Morsi’s Misguided Decree

Egyptians continue street protests despite the decision of President Mohammed Morsi, to annul a controversial decree which placed him above judicial pronouncements

|  By Anayo Ezugwu  |  Dec. 24, 2012 @ 01:00 GMT

MOHAMMED Morsi, the new president of Egypt, probably under estimated the tolerance level of the Egyptians when he contemplated the promulgation of a controversial decree that places him above judicial review. That was his undoing. The decree has sparked off another round of protests similar to the ones that led to fall of Hussein Mubarak during the Arab spring which started in 2010.

The protest has forced Morsi to annul the decree. If it was left to stay, the decree would have given him an extraordinary power to go ahead with the planned referendum in the interest of peace. The protest was first kicked off by opposition parties who accused him and the Muslim Brotherhood of turning the country’s nascent democracy into a dictatorship. Mohamed ElBaradei, coordinator of the Egypt’s opposition coalition, said Morsi was the cause of the violence because the new decree and the draft constitution did not properly represent the aspirations and interests of the whole nation.

Egyptians protesting at Tahrir Square
Egyptians protesting at Tahrir Square

He explained that they were ready for dialogue if the Islamist leader would suspend the decree and postpone the referendum. “Today what is happening in the Egyptian streets – polarisation and division – is something that could and is actually drawing us to violence and could draw us to something worse. We are ready for dialogue if the constitutional decree is cancelled and the referendum on this constitution is postponed,” he said.

The opposition staged protests at the presidential palace and other streets of Cairo which made Morsi to flee the palace. The protesters were chanting “leave, leave” and holding Egyptian flags with “no to the constitution” written on them. Their decision was to stop Morsi, who placed himself above the country’s judiciary. “Our marches are against tyranny and to void constitutional decree and we won’t retract our position until our demands are met,” said one of the protesters.

The duelling demonstrations and violence are part of a political crisis that has left the country divided into two camps: Islamists versus an opposition made up of youth groups, liberal parties and large sectors of the public. Both sides have dug in their heels, signalling a protracted standoff.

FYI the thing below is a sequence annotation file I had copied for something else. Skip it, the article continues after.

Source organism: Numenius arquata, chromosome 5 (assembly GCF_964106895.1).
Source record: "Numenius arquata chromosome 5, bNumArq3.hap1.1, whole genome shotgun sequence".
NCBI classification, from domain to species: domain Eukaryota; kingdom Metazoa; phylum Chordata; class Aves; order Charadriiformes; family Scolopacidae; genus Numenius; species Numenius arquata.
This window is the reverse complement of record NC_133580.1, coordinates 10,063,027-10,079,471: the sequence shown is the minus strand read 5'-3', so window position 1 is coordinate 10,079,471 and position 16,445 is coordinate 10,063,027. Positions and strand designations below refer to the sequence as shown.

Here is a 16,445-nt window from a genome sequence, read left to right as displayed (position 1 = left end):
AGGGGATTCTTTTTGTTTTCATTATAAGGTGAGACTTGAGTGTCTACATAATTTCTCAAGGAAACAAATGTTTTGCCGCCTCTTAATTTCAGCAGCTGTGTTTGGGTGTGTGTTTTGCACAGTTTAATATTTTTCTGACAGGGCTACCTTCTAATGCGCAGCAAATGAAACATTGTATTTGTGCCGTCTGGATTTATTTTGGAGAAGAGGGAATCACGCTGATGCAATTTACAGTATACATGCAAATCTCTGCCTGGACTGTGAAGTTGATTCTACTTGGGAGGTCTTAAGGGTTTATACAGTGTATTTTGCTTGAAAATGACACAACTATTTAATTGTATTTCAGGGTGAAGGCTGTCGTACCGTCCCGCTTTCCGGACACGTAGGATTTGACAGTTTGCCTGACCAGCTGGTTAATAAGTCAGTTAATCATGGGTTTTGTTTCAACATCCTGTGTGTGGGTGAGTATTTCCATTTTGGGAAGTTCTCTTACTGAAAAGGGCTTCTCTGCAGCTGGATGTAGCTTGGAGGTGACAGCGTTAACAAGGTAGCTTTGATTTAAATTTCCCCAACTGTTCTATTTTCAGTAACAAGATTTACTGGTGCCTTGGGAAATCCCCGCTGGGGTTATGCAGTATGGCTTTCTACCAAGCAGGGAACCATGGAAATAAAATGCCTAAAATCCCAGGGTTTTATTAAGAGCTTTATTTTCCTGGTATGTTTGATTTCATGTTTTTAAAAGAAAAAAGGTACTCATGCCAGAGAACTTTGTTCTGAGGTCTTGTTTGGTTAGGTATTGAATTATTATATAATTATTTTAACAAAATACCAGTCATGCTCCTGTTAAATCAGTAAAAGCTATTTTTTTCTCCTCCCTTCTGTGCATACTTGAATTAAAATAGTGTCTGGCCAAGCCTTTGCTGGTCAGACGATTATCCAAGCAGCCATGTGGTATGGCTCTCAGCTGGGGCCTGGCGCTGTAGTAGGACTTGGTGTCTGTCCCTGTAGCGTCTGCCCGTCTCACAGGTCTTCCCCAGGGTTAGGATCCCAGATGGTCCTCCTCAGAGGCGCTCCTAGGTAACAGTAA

Morsi said he framed the decree as an attempt to insulate Egypt’s constitutional assembly from being dissolved by judges appointed by his predecessor. Morsi, through his spokesman, explained that his intentions were clear. He said the president was working within judicial precedents to hold back efforts by the judges in dissolving the constituent assembly rather than putting his power above judicial scrutiny.

Mahmoud Meky, Egypt’s vice president, also said the opposition demands had to be respected and that government was working to amend the disputed articles in the constitution. He explained that the street mobilisation by both parties posed a real danger to Egypt. “If we do not put a stop to this phenomenon right away, where are we heading? We must calm down and embrace dialogue.”

The crisis has recorded heavy causalities; five people were reported dead with more than 350 people wounded in the clashes so far. Also five aides of Morsi have resigned their positions in protest over his handling of the crisis.

Hillary Clinton, U.S. Secretary of State, said Egypt’s political crisis needs an urgent attention and called for dialogue on the new constitution to respect the rights of all citizens. William Hague, British Foreign Secretary, also called for restraint on all sides. He said Egypt’s authorities had to make progress on the transition in an inclusive manner and urged them to embrace dialogue.

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